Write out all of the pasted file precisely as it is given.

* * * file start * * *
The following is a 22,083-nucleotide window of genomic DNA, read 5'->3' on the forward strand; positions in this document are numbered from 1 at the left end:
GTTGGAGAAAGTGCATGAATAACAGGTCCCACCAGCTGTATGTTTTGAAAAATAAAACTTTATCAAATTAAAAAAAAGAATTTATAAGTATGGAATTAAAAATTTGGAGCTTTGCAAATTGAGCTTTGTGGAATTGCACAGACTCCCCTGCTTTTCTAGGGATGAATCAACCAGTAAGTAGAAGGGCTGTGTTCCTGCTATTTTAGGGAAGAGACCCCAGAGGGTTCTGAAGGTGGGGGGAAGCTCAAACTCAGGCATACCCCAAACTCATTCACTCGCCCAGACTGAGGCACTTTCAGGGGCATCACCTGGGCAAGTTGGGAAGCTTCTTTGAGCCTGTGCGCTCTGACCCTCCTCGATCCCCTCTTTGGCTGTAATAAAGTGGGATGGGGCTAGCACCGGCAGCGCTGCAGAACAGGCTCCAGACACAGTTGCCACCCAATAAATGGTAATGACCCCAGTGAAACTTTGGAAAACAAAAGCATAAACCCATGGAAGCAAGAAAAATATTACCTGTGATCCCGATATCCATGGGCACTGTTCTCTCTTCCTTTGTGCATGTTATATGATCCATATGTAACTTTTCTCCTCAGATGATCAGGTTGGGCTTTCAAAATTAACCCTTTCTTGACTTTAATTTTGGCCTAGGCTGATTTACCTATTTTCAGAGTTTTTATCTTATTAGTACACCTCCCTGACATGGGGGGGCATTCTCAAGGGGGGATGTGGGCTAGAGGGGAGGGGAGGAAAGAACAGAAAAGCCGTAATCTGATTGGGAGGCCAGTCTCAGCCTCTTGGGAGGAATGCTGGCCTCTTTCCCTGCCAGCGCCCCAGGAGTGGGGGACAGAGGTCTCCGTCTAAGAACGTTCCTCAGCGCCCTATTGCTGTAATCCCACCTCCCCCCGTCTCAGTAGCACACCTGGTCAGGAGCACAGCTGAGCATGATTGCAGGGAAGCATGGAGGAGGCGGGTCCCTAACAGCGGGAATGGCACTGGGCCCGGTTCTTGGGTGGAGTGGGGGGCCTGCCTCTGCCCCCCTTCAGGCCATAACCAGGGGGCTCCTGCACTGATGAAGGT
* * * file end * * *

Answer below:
The following is a 22,083-nucleotide window of genomic DNA, read 5'->3' on the forward strand; positions in this document are numbered from 1 at the left end:
GTTGGAGAAAGTGCATGAATAACAGGTCCCACCAGCTGTATGTTTTGAAAAATAAAACTTTATCAAATTAAAAAAAAGAATTTATAAGTATGGAATTAAAAATTTGGAGCTTTGCAAATTGAGCTTTGTGGAATTGCACAGACTCCCCTGCTTTTCTAGGGATGAATCAACCAGTAAGTAGAAGGGCTGTGTTCCTGCTATTTTAGGGAAGAGACCCCAGAGGGTTCTGAAGGTGGGGGGAAGCTCAAACTCAGGCATACCCCAAACTCATTCACTCGCCCAGACTGAGGCACTTTCAGGGGCATCACCTGGGCAAGTTGGGAAGCTTCTTTGAGCCTGTGCGCTCTGACCCTCCTCGATCCCCTCTTTGGCTGTAATAAAGTGGGATGGGGCTAGCACCGGCAGCGCTGCAGAACAGGCTCCAGACACAGTTGCCACCCAATAAATGGTAATGACCCCAGTGAAACTTTGGAAAACAAAAGCATAAACCCATGGAAGCAAGAAAAATATTACCTGTGATCCCGATATCCATGGGCACTGTTCTCTCTTCCTTTGTGCATGTTATATGATCCATATGTAACTTTTCTCCTCAGATGATCAGGTTGGGCTTTCAAAATTAACCCTTTCTTGACTTTAATTTTGGCCTAGGCTGATTTACCTATTTTCAGAGTTTTTATCTTATTAGTACACCTCCCTGACATGGGGGGGCATTCTCAAGGGGGGATGTGGGCTAGAGGGGAGGGGAGGAAAGAACAGAAAAGCCGTAATCTGATTGGGAGGCCAGTCTCAGCCTCTTGGGAGGAATGCTGGCCTCTTTCCCTGCCAGCGCCCCAGGAGTGGGGGACAGAGGTCTCCGTCTAAGAACGTTCCTCAGCGCCCTATTGCTGTAATCCCACCTCCCCCCGTCTCAGTAGCACACCTGGTCAGGAGCACAGCTGAGCATGATTGCAGGGAAGCATGGAGGAGGCGGGTCCCTAACAGCGGGAATGGCACTGGGCCCGGTTCTTGGGTGGAGTGGGGGGCCTGCCTCTGCCCCCCTTCAGGCCATAACCAGGGGGCTCCTGCACTGATGAAGGT